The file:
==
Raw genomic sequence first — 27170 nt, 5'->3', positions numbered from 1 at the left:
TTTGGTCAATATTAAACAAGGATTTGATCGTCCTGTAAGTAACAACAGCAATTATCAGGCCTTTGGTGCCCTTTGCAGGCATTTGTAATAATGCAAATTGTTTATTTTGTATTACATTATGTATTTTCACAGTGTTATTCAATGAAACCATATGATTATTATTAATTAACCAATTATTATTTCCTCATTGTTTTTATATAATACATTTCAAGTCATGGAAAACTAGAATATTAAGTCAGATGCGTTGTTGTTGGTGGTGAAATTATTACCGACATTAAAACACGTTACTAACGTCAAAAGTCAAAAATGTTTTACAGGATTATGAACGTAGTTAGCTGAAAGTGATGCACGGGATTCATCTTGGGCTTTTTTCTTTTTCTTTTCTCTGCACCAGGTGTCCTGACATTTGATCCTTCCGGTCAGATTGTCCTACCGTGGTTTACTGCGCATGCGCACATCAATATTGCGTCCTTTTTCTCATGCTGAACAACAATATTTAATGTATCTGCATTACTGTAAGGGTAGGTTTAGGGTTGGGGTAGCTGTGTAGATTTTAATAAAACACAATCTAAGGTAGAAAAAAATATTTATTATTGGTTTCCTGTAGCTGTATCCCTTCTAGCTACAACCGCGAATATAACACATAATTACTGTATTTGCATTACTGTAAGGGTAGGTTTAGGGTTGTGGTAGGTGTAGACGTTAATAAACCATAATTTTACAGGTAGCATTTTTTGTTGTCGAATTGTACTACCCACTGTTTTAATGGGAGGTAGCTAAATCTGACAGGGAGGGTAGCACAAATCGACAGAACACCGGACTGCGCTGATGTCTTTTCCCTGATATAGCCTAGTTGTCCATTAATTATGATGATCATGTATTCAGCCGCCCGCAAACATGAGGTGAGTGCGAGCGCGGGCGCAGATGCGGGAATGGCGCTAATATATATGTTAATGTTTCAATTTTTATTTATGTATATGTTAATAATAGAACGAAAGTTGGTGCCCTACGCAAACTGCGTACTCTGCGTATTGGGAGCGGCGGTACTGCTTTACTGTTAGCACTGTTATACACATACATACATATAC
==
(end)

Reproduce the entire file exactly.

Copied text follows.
Raw genomic sequence first — 27170 nt, 5'->3', positions numbered from 1 at the left:
TTTGGTCAATATTAAACAAGGATTTGATCGTCCTGTAAGTAACAACAGCAATTATCAGGCCTTTGGTGCCCTTTGCAGGCATTTGTAATAATGCAAATTGTTTATTTTGTATTACATTATGTATTTTCACAGTGTTATTCAATGAAACCATATGATTATTATTAATTAACCAATTATTATTTCCTCATTGTTTTTATATAATACATTTCAAGTCATGGAAAACTAGAATATTAAGTCAGATGCGTTGTTGTTGGTGGTGAAATTATTACCGACATTAAAACACGTTACTAACGTCAAAAGTCAAAAATGTTTTACAGGATTATGAACGTAGTTAGCTGAAAGTGATGCACGGGATTCATCTTGGGCTTTTTTCTTTTTCTTTTCTCTGCACCAGGTGTCCTGACATTTGATCCTTCCGGTCAGATTGTCCTACCGTGGTTTACTGCGCATGCGCACATCAATATTGCGTCCTTTTTCTCATGCTGAACAACAATATTTAATGTATCTGCATTACTGTAAGGGTAGGTTTAGGGTTGGGGTAGCTGTGTAGATTTTAATAAAACACAATCTAAGGTAGAAAAAAATATTTATTATTGGTTTCCTGTAGCTGTATCCCTTCTAGCTACAACCGCGAATATAACACATAATTACTGTATTTGCATTACTGTAAGGGTAGGTTTAGGGTTGTGGTAGGTGTAGACGTTAATAAACCATAATTTTACAGGTAGCATTTTTTGTTGTCGAATTGTACTACCCACTGTTTTAATGGGAGGTAGCTAAATCTGACAGGGAGGGTAGCACAAATCGACAGAACACCGGACTGCGCTGATGTCTTTTCCCTGATATAGCCTAGTTGTCCATTAATTATGATGATCATGTATTCAGCCGCCCGCAAACATGAGGTGAGTGCGAGCGCGGGCGCAGATGCGGGAATGGCGCTAATATATATGTTAATGTTTCAATTTTTATTTATGTATATGTTAATAATAGAACGAAAGTTGGTGCCCTACGCAAACTGCGTACTCTGCGTATTGGGAGCGGCGGTACTGCTTTACTGTTAGCACTGTTATACACATACATACATATAC